This year will bring the 44th report from the Senior Salaries Review Body, and for the last third of its existence, I’ve sat in front of its members saying basically the same thing. At the end of February, we went through the ritual again. I’m not being disrespectful, far from it. The review body does exactly what it is supposed to – including taking evidence from the unions and from government, who are invariably late while we move mountains to get our evidence in on time (and I’m sure our assistant general secretary Lucille Thirlby, who wrote our submission, lost a few weekends to it).
The SSRB also talks to civil servants and the Civil Service Commission. The point of the review bodies, rather than just straight bargaining on pay, is to bring evidence to bear and avoid conflict or politics getting in the way. As we see each year with MPs’ pay, the review body comes in for stick from almost everyone except the FDA. Every year, politicians find a reason to wear the hair shirt and say they’re annoyed at getting a pay rise and, of course, the usual suspects find any reason to suggest that the inhabitants of the House of Comics don’t deserve it. The FDA, usually as a lone voice, believes that independent review bodies should be left to get on with their job unencumbered. In many ways, the whole point of an independent body is to make difficult decisions.
Similarly, there are few votes in awarding pay rises to senior civil servants; that’s why the review body was set up in the first place. Unfortunately, government after government have sought to emasculate it, restrict its remit or just point blank ignore it. So, we commissioned external research on comparable pay levels, principally because the government has repeatedly refused to share its research with us. See if you can guess why?
The facts are stark. SCS Pay Band 1 roles are typically between 10% and 20% behind the rest of the public sector, and are around 33% behind pay rates for comparable jobs in the private sector, rising to 40% if you include bonuses.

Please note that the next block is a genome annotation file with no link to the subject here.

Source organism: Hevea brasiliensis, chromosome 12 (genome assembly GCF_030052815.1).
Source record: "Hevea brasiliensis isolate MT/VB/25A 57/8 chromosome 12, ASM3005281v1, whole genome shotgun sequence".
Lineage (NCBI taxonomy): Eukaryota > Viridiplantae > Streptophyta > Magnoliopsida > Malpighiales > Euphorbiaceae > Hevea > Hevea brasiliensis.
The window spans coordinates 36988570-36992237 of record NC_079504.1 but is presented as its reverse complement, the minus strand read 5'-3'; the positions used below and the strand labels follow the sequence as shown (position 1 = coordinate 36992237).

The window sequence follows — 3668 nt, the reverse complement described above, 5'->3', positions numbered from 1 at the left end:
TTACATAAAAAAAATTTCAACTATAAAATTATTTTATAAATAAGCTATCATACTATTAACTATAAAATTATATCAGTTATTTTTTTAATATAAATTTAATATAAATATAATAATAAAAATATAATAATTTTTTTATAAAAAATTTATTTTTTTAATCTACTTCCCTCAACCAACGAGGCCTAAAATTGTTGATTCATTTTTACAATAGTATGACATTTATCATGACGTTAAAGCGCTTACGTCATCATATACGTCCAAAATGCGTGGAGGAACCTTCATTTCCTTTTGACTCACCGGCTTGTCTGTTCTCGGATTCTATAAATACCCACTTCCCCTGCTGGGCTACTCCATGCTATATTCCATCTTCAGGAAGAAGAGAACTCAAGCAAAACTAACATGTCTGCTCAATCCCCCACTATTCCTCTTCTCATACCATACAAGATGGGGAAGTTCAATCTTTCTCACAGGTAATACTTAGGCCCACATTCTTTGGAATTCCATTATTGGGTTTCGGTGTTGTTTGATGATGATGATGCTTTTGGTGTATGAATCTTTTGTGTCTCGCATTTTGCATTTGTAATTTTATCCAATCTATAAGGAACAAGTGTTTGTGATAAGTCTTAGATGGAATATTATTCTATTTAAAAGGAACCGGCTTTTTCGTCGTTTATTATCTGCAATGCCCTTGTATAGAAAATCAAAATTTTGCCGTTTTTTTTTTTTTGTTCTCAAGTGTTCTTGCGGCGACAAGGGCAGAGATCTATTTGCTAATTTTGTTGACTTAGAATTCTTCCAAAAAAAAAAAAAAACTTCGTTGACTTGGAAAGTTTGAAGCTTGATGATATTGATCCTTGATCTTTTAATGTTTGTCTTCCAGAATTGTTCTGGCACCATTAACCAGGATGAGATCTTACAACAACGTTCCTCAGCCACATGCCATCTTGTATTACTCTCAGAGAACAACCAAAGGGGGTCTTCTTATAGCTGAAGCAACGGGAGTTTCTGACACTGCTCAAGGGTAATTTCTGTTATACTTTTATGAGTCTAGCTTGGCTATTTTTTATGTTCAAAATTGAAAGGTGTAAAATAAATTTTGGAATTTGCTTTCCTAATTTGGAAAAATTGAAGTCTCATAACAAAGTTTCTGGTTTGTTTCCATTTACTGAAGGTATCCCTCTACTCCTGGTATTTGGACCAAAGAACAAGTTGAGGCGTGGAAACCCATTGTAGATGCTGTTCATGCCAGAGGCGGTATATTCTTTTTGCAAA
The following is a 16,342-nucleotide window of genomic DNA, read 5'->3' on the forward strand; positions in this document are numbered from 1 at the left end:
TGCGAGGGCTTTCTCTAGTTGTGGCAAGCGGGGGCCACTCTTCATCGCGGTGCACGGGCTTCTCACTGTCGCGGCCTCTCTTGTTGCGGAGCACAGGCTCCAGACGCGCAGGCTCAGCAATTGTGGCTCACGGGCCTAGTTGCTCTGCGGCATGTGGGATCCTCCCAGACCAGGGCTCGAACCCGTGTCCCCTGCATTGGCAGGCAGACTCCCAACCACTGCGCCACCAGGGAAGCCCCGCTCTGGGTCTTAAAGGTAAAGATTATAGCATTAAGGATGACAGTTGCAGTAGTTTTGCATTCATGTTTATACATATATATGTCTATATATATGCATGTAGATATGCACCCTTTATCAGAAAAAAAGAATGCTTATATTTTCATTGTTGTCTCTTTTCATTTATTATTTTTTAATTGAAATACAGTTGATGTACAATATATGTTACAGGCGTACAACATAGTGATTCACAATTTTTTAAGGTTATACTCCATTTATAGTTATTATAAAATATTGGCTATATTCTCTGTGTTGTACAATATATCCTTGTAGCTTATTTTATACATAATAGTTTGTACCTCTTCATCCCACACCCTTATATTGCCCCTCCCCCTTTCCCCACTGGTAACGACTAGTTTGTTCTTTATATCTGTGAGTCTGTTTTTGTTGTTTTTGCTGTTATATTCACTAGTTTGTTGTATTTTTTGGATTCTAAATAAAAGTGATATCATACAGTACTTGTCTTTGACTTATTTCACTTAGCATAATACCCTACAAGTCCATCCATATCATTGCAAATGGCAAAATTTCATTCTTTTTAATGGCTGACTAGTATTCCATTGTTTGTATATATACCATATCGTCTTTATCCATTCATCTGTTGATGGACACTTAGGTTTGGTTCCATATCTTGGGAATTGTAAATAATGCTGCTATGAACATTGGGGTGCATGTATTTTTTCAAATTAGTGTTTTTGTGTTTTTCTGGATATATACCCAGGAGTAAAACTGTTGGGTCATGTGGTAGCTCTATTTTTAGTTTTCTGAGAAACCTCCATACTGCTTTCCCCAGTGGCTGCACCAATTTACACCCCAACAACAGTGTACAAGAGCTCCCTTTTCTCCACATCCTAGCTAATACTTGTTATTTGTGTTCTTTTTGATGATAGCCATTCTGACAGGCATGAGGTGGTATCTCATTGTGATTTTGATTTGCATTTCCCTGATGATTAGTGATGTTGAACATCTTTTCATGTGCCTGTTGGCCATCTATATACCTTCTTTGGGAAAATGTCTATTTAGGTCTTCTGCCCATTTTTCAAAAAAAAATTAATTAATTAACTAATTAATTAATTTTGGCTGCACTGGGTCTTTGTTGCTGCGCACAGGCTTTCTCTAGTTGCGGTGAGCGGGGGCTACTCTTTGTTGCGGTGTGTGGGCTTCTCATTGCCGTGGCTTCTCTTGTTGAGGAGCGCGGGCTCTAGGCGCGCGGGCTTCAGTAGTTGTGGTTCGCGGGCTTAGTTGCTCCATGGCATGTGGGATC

SCS Pay Band 2s are paid half what they could earn for comparable roles in the private sector, while at Pay Band 3, the total cash reward is about a quarter of what they could get in the private sector.
Of course, none of this is new. The government relies on the public sector ethos where talented people will stay because of the challenging and rewarding work they do. Most senior civil servants made choices long ago to work in the public sector when greater reward was on offer elsewhere.
You would think that a government that relies on its senior civil servants being committed, even when they could earn significantly more elsewhere, would be careful to ensure those people felt valued. It is worth reading the comments we get from senior civil servants (though I’m not sure many ministers do), which we publish as part of our evidence. It tells a tale of disillusionment. One who worked on the Covid response said they were leaving because of low pay and being “completely demoralised by the continuation of rhetoric aimed at hard working colleagues... I’m going to join another organisation that frankly pays a lot better and hopefully see a more respectful relationship with their employees”.
Our survey showed that a staggering 94% do not believe the pay system is fit for purpose. Is it any wonder that two thirds say there are recruitment and retention difficulties in their department, and increasingly tell a story of over reliance on consultants and contractors to fill roles?
Long hours with a refusal to offer any compensation, low comparable pay levels and the constant drip feed of the culture war from ministers. It’s hardly a surprise therefore that nearly two thirds say they are more inclined to look for a job outside the civil service than they were 12 months ago. It’s not really the big sell to all those people ministers want to bring in from the private sector to senior civil service roles: get paid less, work more and have your reputation trashed. At least it would fit on the side of a bus.
Much of this isn’t new, I’ve been banging on about it in each of those 15 years I’ve been giving evidence, as has the SSRB in its reports, to be fair. There might just be some light at the end of the tunnel with competency-based pay progression, if they can uncomplicate the system, get decent funding and work out how the rest of the pay system operates. That’s a lot of ifs and so there’s a lot at stake with CBP, which the government wants to roll out this year to inform pay decisions in 2023. It’s been the big promise over the last couple of years to resolve some of the main pay gripes. It’s taken too long to bring in and is still largely untested, but most significantly, it needs to be properly funded. If not, that light will turn out to be just another train coming.
Dave Penman is the general secretary of the FDA union